Literary Pet Peeves: When Characters Preach

Amanda Nelson

Staff Writer

Amanda Nelson is an Executive Director of Book Riot. She lives in Richmond, VA.

Everyone has literary pet peeves. For some, it’s the precocious child narrator. Some people can’t deal with it when the author breaks the fourth wall. Perhaps you get a little stabby when confronted with linked short stories. For me, the most irritating, infuriating, rage-inducing Literary Thing is the preachy book that uses the conversations of the characters as a mouthpiece for the author’s Message-With-A-Capital-M.

I don’t mean preachy like the Anne of Green Gables, let’s all just be nice and have bosom friends and plant gardens kind of preachy. In fact, preachiness in a kid’s book doesn’t really bother me at all. It’s when the preachiness is masquerading as literary fiction that I get a little eye-rolley.

When I can point to a book and say, “this was used by the author to explain his/her world view,” a book has passed the preachiness threshold. More specifically, if a selection of dialogue or a speech given by the narrator (or worse, a dream a character has) can be added to the end of the sentence, “The moral of the story is ___,” the author is preaching.

It doesn’t even matter WHAT is being said. Whether it’s Shug Avery’s dialogue-driven explanations of the nature of God in The Color Purple or John Galt’s ridiculous 70-page defense of heartless capitalism in Atlas Shrugged, the whole Using Your Characters’ Conversations To Make a Moral/Political/Religious Point is pet peeve-tastic. It’s lazy. Just write an essay.*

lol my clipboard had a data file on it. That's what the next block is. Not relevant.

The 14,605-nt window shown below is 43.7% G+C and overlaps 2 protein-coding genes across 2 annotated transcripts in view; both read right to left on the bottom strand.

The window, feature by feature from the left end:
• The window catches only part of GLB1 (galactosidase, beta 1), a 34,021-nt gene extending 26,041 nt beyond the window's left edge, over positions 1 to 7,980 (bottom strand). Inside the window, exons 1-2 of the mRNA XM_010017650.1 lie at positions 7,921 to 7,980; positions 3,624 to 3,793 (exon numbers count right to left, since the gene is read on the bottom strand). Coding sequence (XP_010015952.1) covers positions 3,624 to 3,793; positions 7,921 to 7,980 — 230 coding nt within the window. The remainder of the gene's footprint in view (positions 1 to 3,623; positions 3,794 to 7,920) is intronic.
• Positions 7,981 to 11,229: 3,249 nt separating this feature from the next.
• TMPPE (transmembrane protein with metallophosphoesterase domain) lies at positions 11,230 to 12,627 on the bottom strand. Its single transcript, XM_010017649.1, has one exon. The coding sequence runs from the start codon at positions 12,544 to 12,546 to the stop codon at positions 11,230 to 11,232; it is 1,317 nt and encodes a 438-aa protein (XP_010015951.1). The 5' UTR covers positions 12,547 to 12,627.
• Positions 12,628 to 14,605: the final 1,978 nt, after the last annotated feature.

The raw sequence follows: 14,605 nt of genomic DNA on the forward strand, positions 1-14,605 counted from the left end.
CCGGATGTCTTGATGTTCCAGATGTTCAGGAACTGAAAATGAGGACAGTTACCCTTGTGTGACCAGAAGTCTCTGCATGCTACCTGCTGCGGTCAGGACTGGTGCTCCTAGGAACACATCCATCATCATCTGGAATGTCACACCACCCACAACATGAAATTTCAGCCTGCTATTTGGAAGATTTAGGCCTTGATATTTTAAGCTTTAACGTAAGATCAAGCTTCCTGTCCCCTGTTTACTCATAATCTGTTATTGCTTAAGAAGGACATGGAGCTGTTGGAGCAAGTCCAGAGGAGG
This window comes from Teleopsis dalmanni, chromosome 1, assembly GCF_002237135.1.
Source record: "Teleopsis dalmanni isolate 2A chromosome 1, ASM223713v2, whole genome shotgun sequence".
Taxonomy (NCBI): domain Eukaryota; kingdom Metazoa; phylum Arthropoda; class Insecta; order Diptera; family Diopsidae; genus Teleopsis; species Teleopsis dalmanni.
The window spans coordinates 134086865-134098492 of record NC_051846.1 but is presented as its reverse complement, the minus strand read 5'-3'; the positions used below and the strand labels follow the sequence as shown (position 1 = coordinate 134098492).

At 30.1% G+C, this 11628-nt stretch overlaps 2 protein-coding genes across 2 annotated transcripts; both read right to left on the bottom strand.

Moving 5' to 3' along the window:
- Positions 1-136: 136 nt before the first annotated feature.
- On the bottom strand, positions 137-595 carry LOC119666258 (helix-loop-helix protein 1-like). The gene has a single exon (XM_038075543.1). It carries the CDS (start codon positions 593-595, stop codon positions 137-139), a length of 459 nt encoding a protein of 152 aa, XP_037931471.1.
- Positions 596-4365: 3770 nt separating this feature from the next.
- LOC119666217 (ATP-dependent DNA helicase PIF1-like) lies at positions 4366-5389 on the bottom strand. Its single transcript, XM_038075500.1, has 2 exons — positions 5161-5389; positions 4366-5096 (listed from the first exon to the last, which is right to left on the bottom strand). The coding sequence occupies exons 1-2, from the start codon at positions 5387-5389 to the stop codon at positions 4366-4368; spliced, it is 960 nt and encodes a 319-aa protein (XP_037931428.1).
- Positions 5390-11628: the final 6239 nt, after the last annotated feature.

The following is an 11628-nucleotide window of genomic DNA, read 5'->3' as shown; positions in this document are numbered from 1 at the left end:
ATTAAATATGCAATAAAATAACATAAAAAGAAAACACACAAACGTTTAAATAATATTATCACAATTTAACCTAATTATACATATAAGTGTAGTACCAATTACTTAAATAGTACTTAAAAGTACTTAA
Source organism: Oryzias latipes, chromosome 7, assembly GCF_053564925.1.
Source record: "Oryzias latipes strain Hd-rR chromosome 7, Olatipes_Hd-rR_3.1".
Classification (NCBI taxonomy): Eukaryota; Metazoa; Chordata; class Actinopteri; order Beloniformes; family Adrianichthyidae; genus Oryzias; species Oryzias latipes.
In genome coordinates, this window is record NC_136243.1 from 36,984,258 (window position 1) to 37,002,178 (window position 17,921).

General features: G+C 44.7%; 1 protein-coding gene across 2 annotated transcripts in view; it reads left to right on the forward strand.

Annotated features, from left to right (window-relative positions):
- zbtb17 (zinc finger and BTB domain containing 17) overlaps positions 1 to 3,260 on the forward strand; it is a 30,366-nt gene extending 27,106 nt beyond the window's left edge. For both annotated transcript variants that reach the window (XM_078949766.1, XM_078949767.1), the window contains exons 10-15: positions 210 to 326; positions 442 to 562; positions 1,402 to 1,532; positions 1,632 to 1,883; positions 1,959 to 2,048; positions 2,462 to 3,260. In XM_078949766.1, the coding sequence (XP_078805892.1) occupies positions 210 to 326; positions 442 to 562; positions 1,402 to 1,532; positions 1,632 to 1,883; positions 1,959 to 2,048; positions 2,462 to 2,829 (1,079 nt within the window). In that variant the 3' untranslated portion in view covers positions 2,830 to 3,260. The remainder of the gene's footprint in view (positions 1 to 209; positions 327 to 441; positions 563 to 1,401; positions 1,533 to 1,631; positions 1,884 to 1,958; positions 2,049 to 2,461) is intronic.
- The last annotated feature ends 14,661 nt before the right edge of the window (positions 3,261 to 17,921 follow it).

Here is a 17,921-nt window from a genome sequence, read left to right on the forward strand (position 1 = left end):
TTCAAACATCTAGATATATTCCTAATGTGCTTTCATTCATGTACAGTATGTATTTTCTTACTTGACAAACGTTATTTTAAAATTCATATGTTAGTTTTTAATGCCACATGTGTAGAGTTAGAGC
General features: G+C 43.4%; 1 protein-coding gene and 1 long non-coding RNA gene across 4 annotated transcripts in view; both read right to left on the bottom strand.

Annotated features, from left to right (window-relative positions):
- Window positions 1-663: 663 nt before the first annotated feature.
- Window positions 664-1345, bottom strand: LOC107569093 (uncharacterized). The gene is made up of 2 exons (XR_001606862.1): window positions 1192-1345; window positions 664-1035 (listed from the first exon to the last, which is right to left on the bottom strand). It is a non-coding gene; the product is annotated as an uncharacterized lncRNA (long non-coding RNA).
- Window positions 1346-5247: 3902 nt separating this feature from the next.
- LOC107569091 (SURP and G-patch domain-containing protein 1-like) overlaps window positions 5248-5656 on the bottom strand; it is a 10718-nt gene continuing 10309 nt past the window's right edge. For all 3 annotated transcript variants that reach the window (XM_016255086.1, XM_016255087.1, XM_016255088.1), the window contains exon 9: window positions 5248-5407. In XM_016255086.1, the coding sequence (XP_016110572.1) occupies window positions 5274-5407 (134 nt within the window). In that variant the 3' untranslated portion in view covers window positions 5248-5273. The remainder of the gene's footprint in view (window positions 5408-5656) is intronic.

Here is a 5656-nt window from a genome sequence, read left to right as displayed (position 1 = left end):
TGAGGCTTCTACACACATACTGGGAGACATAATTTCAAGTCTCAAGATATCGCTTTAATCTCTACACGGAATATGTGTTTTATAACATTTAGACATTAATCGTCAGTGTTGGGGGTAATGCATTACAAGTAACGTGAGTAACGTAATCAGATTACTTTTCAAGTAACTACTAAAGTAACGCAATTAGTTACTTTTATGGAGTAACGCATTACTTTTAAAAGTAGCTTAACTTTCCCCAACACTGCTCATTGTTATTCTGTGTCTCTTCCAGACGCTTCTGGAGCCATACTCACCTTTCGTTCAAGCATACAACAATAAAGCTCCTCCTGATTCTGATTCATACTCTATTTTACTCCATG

This can be a truly unpopular opinion in circles of readers who are in books for their “improving” capabilities. I’m not that reader. I’m in it for a good story and for excellent writing that makes me appreciate what language can do. I’m not in it to be directly told what to think by a character while they’re doing the laundry or addressing the multitudes. I’m not saying that I’m not open to new ideas or thought processes that are presented in fiction- I’m just not open to them when they’re presented cheaply and without subtlety. I need to be quietly drawn in by the prose, gently led to your conclusion (or even better, given the opportunity to arrive there myself).

Am I alone here? Among your literary pet peeves, does this one factor in your reading life?

*Moralizing in Victorian-or-older novels isn’t as bothersome to me because that was where the evolution of literature was at the time. I feel like storytelling has moved on by now.